1 U.S.S.G. § 2B1.1.
2 The Loss Table provides graduated increases in offense levels from 2 points for a loss of more than $6,500 to 30 points for a loss of more than $550 million.
3 U.S.S.G. § 2B1.1 cmt. N.3(A).
4 U.S.S.G. § 2B1.1 cmt. N.3(A)(i) (emphasis added).
5 U.S.S.G. § 2B1.1 cmt. N.3(A)(iii).
6 U.S.S.G. § 2B1.1 cmt. N.3(A)(ii).
7 U.S.S.G. § 2B1.1 cmt. N.3(B).
8 U.S.S.G. § 2B1.1 cmt. N.3(F)(ii).
9 U.S.S.G. § 2B1.1 cmt. N.3(E)(i).
10 United States v. Nagle, 803 F.3d 167, 182 (3d Cir. 2015). 
11 U.S.S.G. § 2B1.1 cmt. N.3(A)(v)(II).
12 See, e.g., United States v. Bazantes, 978 F.3d 1227, 1250 (11th Cir. 2020) (finding no pecuniary harm to government agency where prosecution claimed that falsified payroll records “compromised the integrity of the federal contract bidding process” but agency nonetheless received the benefit it paid for, reasoning that “‘compromised integrity’ does not a pecuniary loss make.”).
13 See, e.g., United States v. Robie, 166 F.3d 444, 455 (2d Cir. 1999) (finding no pecuniary harm to federal government in case where defendant worked for a company that printed stamps for the federal government, stamps were misprinted and government ordered them destroyed, and instead of destroying stamps, defendant took them and traded them for valuable stamps).
14 Ciminelli v. United States, No. 22-1287 (U.S.).
15 U.S.S.G. § 2B1.1 cmt. N.3(A)(v)(II).
16 U.S.S.G. § 2B1.1 cmt. N.3(E)(i).
17 U.S.S.G. § 2B1.1 cmt. N.3(F)(ii).
19 219 F.3d 300, 317–18 (4th Cir. 2000).
20 464 F.3d 773, 789–90 (7th Cir. 2006).
21 579 F.3d 1282, 1305–07 (11th Cir. 2009).
22 Nagle, 803 F.3d at 182. See, e.g., Bros. Const. Co. of Ohio, 219 F.3d at 318 (relying on the old § 2F1.1 in using government benefits rule to calculate loss in government contracting fraud case where non-disadvantaged business received funds intended for disadvantaged business), Leahy, 464 F.3d at 790 (7th Cir. 2006) (similar).
23 United States v. Crummy, 249 F. Supp. 3d 475, 482 (D.D.C. 2017) (considering the impact of current Note 3(E)(i) to hold that the government benefits rule does not apply to procurement frauds involving contracts awarded under government set-aside programs, and that loss in such cases must be reduced by the fair market value of services rendered); United States v. Harris, 821 F.3d 589, 604 (5th Cir. 2016) (similar), United States v. Kozerski, 969 F.3d 310, 313–16 (6th Cir. 2020) (similar), and United States v. Martin, 796 F.3d 1101, 1109–10 (9th Cir. 2015) (similar).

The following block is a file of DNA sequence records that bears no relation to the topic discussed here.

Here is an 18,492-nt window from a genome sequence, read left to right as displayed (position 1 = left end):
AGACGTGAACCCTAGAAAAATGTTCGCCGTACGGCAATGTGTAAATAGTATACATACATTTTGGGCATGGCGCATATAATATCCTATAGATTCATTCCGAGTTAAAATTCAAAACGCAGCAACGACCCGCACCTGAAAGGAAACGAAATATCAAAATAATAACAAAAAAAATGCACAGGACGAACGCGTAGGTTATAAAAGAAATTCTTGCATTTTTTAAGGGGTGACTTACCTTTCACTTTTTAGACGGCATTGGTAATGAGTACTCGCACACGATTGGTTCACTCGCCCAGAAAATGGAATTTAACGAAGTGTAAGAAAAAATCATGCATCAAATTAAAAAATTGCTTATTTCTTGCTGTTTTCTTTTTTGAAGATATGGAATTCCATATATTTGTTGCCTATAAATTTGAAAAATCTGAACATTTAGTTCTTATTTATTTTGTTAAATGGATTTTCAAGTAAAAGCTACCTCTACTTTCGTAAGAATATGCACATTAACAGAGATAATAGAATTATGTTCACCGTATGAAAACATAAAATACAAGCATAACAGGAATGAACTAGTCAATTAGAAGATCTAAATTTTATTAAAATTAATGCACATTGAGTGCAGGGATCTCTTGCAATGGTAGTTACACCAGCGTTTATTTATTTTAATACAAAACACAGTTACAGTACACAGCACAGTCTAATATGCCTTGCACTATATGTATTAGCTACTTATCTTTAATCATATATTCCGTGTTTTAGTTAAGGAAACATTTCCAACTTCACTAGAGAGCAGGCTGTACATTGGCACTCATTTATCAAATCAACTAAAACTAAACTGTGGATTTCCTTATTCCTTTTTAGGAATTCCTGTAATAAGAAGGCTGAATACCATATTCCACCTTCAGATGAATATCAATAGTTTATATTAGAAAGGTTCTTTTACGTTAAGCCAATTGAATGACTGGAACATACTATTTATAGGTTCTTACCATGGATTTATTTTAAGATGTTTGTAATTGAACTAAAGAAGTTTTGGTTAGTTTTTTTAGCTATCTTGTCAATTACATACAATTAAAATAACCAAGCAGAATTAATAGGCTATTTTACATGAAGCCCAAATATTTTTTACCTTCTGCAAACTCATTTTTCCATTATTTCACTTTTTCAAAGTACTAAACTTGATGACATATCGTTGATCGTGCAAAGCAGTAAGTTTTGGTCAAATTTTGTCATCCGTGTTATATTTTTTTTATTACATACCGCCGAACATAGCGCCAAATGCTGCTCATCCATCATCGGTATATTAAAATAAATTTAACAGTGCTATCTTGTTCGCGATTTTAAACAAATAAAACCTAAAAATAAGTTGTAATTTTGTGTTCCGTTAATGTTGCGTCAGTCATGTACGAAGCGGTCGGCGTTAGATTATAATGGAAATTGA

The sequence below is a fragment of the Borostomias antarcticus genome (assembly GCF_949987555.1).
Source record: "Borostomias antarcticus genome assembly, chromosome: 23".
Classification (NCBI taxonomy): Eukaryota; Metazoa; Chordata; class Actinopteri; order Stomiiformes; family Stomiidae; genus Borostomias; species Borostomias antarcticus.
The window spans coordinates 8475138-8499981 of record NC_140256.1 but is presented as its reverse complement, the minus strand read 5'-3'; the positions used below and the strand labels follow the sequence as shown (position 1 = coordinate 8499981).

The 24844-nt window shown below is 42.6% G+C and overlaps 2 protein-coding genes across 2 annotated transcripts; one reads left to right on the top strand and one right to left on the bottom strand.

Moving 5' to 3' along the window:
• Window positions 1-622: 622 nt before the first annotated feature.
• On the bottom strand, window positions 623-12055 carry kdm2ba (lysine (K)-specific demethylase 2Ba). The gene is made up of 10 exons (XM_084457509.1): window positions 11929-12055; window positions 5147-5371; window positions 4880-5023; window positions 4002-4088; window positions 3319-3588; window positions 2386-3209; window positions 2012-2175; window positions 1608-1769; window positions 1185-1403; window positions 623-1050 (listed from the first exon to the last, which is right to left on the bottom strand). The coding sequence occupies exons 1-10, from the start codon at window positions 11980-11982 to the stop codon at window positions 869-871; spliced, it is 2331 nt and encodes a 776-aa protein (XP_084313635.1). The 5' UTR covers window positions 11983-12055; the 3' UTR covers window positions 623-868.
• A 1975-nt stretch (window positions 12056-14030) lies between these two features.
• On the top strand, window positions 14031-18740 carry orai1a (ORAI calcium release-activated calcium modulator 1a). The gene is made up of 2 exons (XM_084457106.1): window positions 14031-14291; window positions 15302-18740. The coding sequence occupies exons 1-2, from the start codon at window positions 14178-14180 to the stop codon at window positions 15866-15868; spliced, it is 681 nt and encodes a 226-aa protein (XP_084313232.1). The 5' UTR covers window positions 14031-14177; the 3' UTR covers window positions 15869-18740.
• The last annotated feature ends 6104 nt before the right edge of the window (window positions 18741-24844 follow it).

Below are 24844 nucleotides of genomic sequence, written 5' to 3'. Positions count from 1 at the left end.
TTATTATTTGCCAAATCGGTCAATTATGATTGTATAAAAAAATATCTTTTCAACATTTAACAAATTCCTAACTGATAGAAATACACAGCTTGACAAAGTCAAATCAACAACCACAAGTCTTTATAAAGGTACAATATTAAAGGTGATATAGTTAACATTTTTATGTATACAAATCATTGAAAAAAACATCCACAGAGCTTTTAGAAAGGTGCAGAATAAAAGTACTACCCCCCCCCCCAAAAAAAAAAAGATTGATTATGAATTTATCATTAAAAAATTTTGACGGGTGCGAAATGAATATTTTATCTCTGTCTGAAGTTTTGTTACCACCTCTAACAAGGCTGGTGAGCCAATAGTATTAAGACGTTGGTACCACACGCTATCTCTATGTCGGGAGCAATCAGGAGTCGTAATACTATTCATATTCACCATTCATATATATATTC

24 Nagle, 803 F.3d at 183.
25 U.S.S.G. § 2B1.1 cmt. N.3(A)(v)(II).
26 Barnhart v. Peabody Coal Co., 537 U.S. 149, 168 (2003) (quotation marks and citation omitted).
27 See, e.g., Russello v. United States, 464 U.S. 16, 23 (1983) (“[W]here Congress includes particular language in one section of a statute but omits it in another section of the same Act, it is generally presumed that Congress acts intentionally and purposely in the disparate inclusion or exclusion.”) (quotation marks and citation omitted); see also Nagle, 803 F.3d at 182 (“Had the Sentencing Commission intended to preclude crediting services rendered against loss for Note 3(F)(ii) [(the government benefits rule)], it would have used similar language as it used in Note 3(F)(v).”).
28 Harris, 821 F.3d at 604.
29 Kozerski, 969 F.3d at 313.
30 Harris, 821 F.3d at 603 (emphases added).
31 Peabody Coal Co., 537 U.S. at 168; Kozerski, 969 F.3d at 314 (“The guidelines already convey an appreciation of when to vary from normal economic loss rules and when not to . . . Some crimes . . . receive an enhancement regardless of the economic harm they cause. Crimes involving damage to property in a national cemetery or veterans’ memorial . . . receive a two-level bump regardless of loss. . . . The Sentencing Commission knew how to ignore economic harm when it wished. The Commission simply did not make that choice here.”).
32 See United States v. R.L.C., 503 U.S. 291, 293 (1992) (“No ambiguity about the statute’s intended scope survives the foregoing analysis, but if any did, the construction yielding the shorter sentence would be chosen under the rule of lenity.”); Chapman v. United States, 500 U.S. 453, 463 (1991) (A statute must be ambiguous for the rule of lenity to apply.); Bifulco v. United States, 447 U.S. 381, 387 (1980) (The rule of lenity “means that the Court will not interpret a federal criminal statute so as to increase the penalty that it places on an individual when such an interpretation can be based on no more than a guess as to what Congress intended.”).

Information provided on InsightZS should not be considered legal advice and expressed views are those of the authors alone. Readers should seek specific legal guidance before acting in any particular circumstance.

Jade Chong-Smith

Jade Chong-Smith
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As the regulatory and business environments in which our clients operate grow increasingly complex, we identify and offer perspectives on significant legal developments affecting businesses, organizations, and individuals. Each post aims to address timely issues and trends by evaluating impactful decisions, sharing observations of key enforcement changes, or distilling best practices drawn from experience. InsightZS also features personal interest pieces about the impact of our legal work in our communities and about associate life at Zuckerman Spaeder.

Information provided on InsightZS should not be considered legal advice and expressed views are those of the authors alone. Readers should seek specific legal guidance before acting in any particular circumstance.